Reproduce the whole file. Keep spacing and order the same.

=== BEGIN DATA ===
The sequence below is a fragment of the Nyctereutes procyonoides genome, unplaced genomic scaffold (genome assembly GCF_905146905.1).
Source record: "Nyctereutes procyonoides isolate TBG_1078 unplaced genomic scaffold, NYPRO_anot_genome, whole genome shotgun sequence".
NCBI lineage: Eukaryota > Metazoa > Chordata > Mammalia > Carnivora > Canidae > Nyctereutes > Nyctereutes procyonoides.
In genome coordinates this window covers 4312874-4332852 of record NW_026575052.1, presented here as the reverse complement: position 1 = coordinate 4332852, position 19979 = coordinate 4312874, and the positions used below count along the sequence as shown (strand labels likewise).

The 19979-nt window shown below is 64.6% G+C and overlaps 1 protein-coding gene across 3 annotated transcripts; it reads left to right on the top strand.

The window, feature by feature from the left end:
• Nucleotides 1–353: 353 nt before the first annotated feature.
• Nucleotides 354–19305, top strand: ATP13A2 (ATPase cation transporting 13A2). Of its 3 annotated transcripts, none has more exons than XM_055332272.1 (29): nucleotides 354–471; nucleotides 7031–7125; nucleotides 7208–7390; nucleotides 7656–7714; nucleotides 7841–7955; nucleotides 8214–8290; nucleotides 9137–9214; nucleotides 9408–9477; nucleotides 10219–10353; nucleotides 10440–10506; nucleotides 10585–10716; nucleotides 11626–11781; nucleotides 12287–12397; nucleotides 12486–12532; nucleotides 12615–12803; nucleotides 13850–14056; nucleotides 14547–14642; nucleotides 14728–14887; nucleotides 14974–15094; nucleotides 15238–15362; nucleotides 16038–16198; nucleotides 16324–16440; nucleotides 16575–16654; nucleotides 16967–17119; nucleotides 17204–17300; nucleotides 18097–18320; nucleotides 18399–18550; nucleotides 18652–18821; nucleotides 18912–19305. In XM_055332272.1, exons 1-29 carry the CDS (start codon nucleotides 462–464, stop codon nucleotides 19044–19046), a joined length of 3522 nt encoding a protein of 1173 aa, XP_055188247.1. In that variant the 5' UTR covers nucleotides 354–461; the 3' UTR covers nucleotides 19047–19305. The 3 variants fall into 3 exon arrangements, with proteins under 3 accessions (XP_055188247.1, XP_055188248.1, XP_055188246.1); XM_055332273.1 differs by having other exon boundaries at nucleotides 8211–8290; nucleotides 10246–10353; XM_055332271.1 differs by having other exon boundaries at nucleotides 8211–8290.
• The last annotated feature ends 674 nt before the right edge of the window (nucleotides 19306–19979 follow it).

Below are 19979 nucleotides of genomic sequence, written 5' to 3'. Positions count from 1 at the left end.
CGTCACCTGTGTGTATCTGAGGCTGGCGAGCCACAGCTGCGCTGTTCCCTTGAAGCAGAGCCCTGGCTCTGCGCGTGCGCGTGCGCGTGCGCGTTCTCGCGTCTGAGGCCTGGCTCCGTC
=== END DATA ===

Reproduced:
The sequence below is a fragment of the Nyctereutes procyonoides genome, unplaced genomic scaffold (genome assembly GCF_905146905.1).
Source record: "Nyctereutes procyonoides isolate TBG_1078 unplaced genomic scaffold, NYPRO_anot_genome, whole genome shotgun sequence".
NCBI lineage: Eukaryota > Metazoa > Chordata > Mammalia > Carnivora > Canidae > Nyctereutes > Nyctereutes procyonoides.
In genome coordinates this window covers 4312874-4332852 of record NW_026575052.1, presented here as the reverse complement: position 1 = coordinate 4332852, position 19979 = coordinate 4312874, and the positions used below count along the sequence as shown (strand labels likewise).

The 19979-nt window shown below is 64.6% G+C and overlaps 1 protein-coding gene across 3 annotated transcripts; it reads left to right on the top strand.

The window, feature by feature from the left end:
• Nucleotides 1–353: 353 nt before the first annotated feature.
• Nucleotides 354–19305, top strand: ATP13A2 (ATPase cation transporting 13A2). Of its 3 annotated transcripts, none has more exons than XM_055332272.1 (29): nucleotides 354–471; nucleotides 7031–7125; nucleotides 7208–7390; nucleotides 7656–7714; nucleotides 7841–7955; nucleotides 8214–8290; nucleotides 9137–9214; nucleotides 9408–9477; nucleotides 10219–10353; nucleotides 10440–10506; nucleotides 10585–10716; nucleotides 11626–11781; nucleotides 12287–12397; nucleotides 12486–12532; nucleotides 12615–12803; nucleotides 13850–14056; nucleotides 14547–14642; nucleotides 14728–14887; nucleotides 14974–15094; nucleotides 15238–15362; nucleotides 16038–16198; nucleotides 16324–16440; nucleotides 16575–16654; nucleotides 16967–17119; nucleotides 17204–17300; nucleotides 18097–18320; nucleotides 18399–18550; nucleotides 18652–18821; nucleotides 18912–19305. In XM_055332272.1, exons 1-29 carry the CDS (start codon nucleotides 462–464, stop codon nucleotides 19044–19046), a joined length of 3522 nt encoding a protein of 1173 aa, XP_055188247.1. In that variant the 5' UTR covers nucleotides 354–461; the 3' UTR covers nucleotides 19047–19305. The 3 variants fall into 3 exon arrangements, with proteins under 3 accessions (XP_055188247.1, XP_055188248.1, XP_055188246.1); XM_055332273.1 differs by having other exon boundaries at nucleotides 8211–8290; nucleotides 10246–10353; XM_055332271.1 differs by having other exon boundaries at nucleotides 8211–8290.
• The last annotated feature ends 674 nt before the right edge of the window (nucleotides 19306–19979 follow it).

Below are 19979 nucleotides of genomic sequence, written 5' to 3'. Positions count from 1 at the left end.
CGTCACCTGTGTGTATCTGAGGCTGGCGAGCCACAGCTGCGCTGTTCCCTTGAAGCAGAGCCCTGGCTCTGCGCGTGCGCGTGCGCGTGCGCGTTCTCGCGTCTGAGGCCTGGCTCCGTC